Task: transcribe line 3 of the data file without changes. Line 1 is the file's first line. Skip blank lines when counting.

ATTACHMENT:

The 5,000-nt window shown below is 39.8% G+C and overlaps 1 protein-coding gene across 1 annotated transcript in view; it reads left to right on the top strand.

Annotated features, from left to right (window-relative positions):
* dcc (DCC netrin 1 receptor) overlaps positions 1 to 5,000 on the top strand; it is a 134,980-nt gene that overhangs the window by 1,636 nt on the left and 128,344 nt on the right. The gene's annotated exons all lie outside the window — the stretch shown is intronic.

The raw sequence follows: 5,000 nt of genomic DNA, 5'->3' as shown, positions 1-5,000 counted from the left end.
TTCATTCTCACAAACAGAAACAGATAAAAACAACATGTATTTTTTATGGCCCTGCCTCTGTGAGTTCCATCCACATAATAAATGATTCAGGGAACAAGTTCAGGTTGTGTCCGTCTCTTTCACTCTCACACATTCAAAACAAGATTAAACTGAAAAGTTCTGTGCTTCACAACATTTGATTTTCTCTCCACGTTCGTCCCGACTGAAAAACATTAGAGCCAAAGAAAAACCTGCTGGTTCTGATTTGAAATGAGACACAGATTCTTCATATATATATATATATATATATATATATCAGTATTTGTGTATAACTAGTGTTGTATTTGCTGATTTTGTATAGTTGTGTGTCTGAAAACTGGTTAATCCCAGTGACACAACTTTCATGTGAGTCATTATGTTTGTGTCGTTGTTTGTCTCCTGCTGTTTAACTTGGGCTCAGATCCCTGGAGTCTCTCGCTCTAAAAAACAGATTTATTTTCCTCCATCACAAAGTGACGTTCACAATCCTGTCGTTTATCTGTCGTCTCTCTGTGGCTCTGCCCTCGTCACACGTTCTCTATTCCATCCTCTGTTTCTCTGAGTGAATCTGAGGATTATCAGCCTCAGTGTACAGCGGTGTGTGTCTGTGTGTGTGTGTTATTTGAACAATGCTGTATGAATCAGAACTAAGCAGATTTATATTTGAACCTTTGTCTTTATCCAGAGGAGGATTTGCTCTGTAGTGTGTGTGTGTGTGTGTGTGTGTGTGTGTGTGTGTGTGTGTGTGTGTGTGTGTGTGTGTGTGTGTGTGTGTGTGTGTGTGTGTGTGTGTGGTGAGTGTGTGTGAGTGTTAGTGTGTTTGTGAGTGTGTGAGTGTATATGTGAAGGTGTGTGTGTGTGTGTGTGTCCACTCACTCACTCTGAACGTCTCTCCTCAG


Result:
* dcc (DCC netrin 1 receptor) overlaps positions 1 to 5,000 on the top strand; it is a 134,980-nt gene that overhangs the window by 1,636 nt on the left and 128,344 nt on the right. The gene's annotated exons all lie outside the window — the stretch shown is intronic.